Thread: Mixing resistors vs capacitance of the following stage

1. Mixing resistors vs capacitance of the following stage

Take into example the classic 5E6/Marshall Plexi circuit: the lead and normal channels are joined before the DC Coupled Cathode Follower stage via 2 470K mixer resistors.

Those resistors are not before the actual cathode follower, but rather to the common-cathode gain stage driving it.
If I do the math, a 470k serie resistor here, figuring a total capacitance (including Miller effect) of roughly 100pF, that brings the low-pass cutoff point at around 3.4KHz! Some say that capacitance can be as much as 150pF, making even worse.

I'm guessing also this is why the lead channel bypasses this resistor with a 500p capacitor. But doesn't that defeat the purpose of the resistor if you bypass it?

And if I wanted to have the frequency response almost identical to if no resistor was there, how do I calculate the bypass capacitor needed? Is there any logic in making it around the same value as the stray capacitance (100-150pF)?

2. I'm certainly not the guy to answer you. But as a non tech who only knows results and not the theory behind a lot of it, i will say this. experimenting with voltage dividers between preamp stages verses using grid leaks to cut gain, i have noticed a huge difference in tone. What you said doesn't surprise me because the difference is so drastic that using a voltage divider in place of a simple grid leak sounds like you turned the treble knob from 2:00 down to 10:00. Huge treble roll off to be sure. Of course i suppose you could always do what they do with volume pots and put a cap across the series resistor. never tried that on a set VD myself but i'm glad you brought this up because i may find that useful. You could even use a trimmer in series with the cap to get the perfect balance. If theres anything wrong with my theory someone please tell me because as most of you who know be are aware of, i'm pretty much the court jester of ampage.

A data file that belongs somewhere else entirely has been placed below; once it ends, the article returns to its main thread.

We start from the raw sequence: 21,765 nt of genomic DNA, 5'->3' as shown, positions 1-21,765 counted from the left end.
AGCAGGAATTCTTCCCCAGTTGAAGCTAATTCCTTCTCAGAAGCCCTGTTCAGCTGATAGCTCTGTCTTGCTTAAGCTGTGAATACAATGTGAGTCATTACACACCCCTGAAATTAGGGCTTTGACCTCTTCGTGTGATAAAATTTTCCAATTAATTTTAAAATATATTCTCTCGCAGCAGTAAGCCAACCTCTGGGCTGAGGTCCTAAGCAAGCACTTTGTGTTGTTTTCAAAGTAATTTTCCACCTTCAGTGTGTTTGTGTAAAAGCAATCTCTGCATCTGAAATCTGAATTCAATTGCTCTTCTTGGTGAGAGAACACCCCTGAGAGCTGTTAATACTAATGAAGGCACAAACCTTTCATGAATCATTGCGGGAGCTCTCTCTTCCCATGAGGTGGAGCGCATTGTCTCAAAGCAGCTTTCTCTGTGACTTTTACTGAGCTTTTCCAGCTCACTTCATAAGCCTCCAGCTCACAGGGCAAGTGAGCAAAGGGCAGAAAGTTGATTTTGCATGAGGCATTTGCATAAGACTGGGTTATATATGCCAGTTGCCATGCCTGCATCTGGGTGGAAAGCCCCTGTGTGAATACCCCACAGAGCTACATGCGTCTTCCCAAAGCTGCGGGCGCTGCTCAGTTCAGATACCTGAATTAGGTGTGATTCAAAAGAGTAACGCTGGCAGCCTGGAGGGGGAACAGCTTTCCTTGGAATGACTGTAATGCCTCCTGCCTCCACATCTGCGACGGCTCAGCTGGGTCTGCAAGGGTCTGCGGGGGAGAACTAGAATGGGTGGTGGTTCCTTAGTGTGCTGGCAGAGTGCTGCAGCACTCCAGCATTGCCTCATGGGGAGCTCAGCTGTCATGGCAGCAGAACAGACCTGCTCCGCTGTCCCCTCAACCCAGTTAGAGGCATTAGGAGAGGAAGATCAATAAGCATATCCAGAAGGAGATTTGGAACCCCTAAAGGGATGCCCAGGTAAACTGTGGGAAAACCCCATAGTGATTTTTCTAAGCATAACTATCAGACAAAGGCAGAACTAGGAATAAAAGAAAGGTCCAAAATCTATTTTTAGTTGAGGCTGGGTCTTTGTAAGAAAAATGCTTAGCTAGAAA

3. The actual equivilant source resistance that will form the R bit of the RC filter will be formed by the 2 470k (270k in the fender originals) resistors in parallel, then add in the variable element of the position of the pot wipers and then also the plate resistances of the previous stages - it's complicated and there's no one answer, though it'll range between ~235k (both vols near zero) and ~ 500k (both controls ~ halfway electrically). Other settings will give an R somewhere between these.
So you're right, it's far from ideal. If there was another triode stage available, then an active mixer could be used, or a bootstrapped buffer between the mixer resistors and the next stage, as these have massively reduced the input capacitence compared to a regular gain stage.
Failing that, if you want to mitigate for the top end roll off, it would be best to go with the 270k rather than 470k, and accept that there will be a compromise - if you get one channel flatish (by bypassing it's mixer resistor), the other channel will likely have a lower rolloff frequency than if you'd left the other 1st channel alone, unbypassed (so much depends on the vol control settings).
On that basis, yes, it would be best to bypass one of the mixer resistors with a cap equivilant to the tube's input capacitence,ie 150pF, see Designing Common-Cathode Amplifiers
That way you'll form a capacitive potential divider (bypass cap feeding tube input capaciance to ground) in parallel with the resistive potential divider (the 2 470k resistors), and it should balance out.
You could bypass both mixer resistors, and then ensure that neither volume is adjusted near it's electrical extremes, as if the wiper end of either bypassed resistor as set near to ground, it would cause top end rolloff for the other channel.

4. i've been thinking about this lately also. in my case, my amp gets too bright with volume up (i play a tele FYI). i was thinking of using the rc filter to my advantage by using a dual ganged gain pot with the second gang as a variable resistor. in theory, increasing grid resistance as the volume gets cranked and taming the fizz a little.

5. Originally Posted by pdf64
...
You could bypass both mixer resistors, and then ensure that neither volume is adjusted near it's electrical extremes, as if the wiper end of either bypassed resistor as set near to ground, it would cause top end rolloff for the other channel.
That's a lot of useful information! That was my impression that bypassing one resistor would likely mean the other channel would lose even more treble (by way of high frequencies "bleeding" back through the cap to ground via the other channel's volume pot). So, basically if one is using just the Brilliant channel and wants the brightest tone, the best way is to keep the Normal channel volume way up with nothing plugged in!
(Although... the fun is in mixing the channels together)

There are currently 1 users browsing this thread. (0 members and 1 guests)

Posting Permissions

• You may not post new threads
• You may not post replies
• You may not post attachments
• You may not edit your posts
•